Study Abroad Fair scheduled for Oct. 6
September 27, 2013
Students are advised to start thinking right now about a study-abroad program that can take them anywhere from Africa to Australia, Hong Kong to Paris. All the information will be available at the Augustana Study Abroad Fair to be held Sunday, Oct. 6, from 4-6 p.m., on the main floor of the College Center (3750 7th Ave., Rock Island).
|Dr. Norm Moline tells students about study abroad opportunities during the 2012 Study Abroad Fair in Olin Auditorium. (Long Nguyen '16/Augustana Photo Bureau)|
The event planners say participation has grown every year, along with competition for the most popular programs, as more Augustana students realize the cost often can be about the same as staying on campus.
Augustana now ranks among the top 40 baccalaureate colleges nationally in terms of the number of students who study abroad. The goal is to see more than 60 percent of its students travel internationally, according to Dr. Allen Bertsche, director of international and off-campus programs at Augustana.
“Students should be looking at programs for next year right now, so they can be ready to apply during the winter term,” he said. “Students who come to me late in the process find out their options are now more limited. Our goal is to have every opportunity available to students at one easy-to-explore event.”
The fair will provide information on more than 20 international programs offered at Augustana, as well as financial aid and scholarship programs that students can explore. Even within individual programs, every student experience is different.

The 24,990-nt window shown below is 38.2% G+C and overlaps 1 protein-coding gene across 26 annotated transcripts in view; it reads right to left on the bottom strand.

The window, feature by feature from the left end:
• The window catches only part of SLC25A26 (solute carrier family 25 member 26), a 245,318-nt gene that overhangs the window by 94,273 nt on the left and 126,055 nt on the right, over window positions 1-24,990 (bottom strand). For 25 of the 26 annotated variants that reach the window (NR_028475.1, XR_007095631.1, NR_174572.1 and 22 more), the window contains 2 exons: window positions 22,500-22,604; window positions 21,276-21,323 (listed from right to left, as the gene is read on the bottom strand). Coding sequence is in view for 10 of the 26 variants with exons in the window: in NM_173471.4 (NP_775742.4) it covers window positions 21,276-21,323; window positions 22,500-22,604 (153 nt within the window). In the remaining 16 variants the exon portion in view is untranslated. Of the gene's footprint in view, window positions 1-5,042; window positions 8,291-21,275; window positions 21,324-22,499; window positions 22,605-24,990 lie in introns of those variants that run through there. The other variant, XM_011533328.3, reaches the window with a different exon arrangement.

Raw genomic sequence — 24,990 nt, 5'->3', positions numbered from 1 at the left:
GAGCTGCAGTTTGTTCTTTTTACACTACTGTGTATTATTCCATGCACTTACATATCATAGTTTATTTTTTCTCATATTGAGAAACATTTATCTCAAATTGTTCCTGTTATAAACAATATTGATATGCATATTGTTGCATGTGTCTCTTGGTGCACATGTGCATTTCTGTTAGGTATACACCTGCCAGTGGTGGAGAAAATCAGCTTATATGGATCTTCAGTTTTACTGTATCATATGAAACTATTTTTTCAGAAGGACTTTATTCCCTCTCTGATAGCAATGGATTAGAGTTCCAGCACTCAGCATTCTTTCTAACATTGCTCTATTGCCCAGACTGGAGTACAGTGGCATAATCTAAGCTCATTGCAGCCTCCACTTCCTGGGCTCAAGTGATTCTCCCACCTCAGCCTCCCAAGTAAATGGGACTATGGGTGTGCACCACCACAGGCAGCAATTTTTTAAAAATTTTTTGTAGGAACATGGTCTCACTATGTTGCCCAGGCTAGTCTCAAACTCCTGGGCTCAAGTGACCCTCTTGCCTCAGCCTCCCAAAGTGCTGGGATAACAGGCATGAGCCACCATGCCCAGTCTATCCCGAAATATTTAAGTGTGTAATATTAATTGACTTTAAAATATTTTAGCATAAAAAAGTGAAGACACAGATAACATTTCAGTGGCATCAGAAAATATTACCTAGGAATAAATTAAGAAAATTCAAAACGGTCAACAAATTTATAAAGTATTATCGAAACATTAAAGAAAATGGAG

Vatina McLaurin ’14 went to Ghana in West Africa, unsure how it might affect her. She interned for an organization that taught vocational skills to poor Ghanaians and saw the impact it made on their lives. “My time in Ghana was life-changing,” she said.
“I now know I want to go into social work, and it’s all due to this internship experience,” McLaurin said.
Daniel Michniuk ’14 also went to Ghana, but he was seeking added depth and meaning for his major in biology/pre-medicine. As an intern at a local hospital, he said his duties were far beyond what he had expected, as he rotated from the emergency room to the surgical center. And everyday life outside the hospital, he said, was equally interesting.
“Participating in daily commutes to work along with Ghanaians puts you in the middle of real life instead of being a tourist staying at a safe distance,” he said. “My experiences in Ghana have made me conscious of my own culture, both the good and the bad, and have forever altered the way I perceive my life.”
Australia is the most popular among 17 foreign countries offered at Augustana. Every major field of study can be accommodated, from internships with accounting firms to national parks. And every trip can include the unexpected, such as a group that planted mango trees in a Buddhist monastery in Cambodia.
But perhaps the most surprising thing about the programs is affordability, said Dr. Bertsche. During the academic year, several of the term abroad programs are typically priced within $2,000 above an equivalent cost to on-campus tuition, fees, housing and dining. And that additional $2,000 can be covered by Augie Choice, a one-time grant of $2,000 available to any student in the sophomore year or beyond.
There also is a rich array of scholarship opportunities available nationally from public and private sources, even some that cover the full cost of a study-abroad program, though they are the most competitive. Students are more likely to win scholarships that cover a portion of the total cost, but that also can make a big difference in their program choices, Dr. Bertsche said.
“Our study-abroad offerings provide courses that are just as much a part of the Augustana experience as those you take on our campus in Rock Island,” he said. “So much of what you believe is based on a cultural assumption, and until you step outside that culture, you cannot understand the foundations of why you believe what you believe.”
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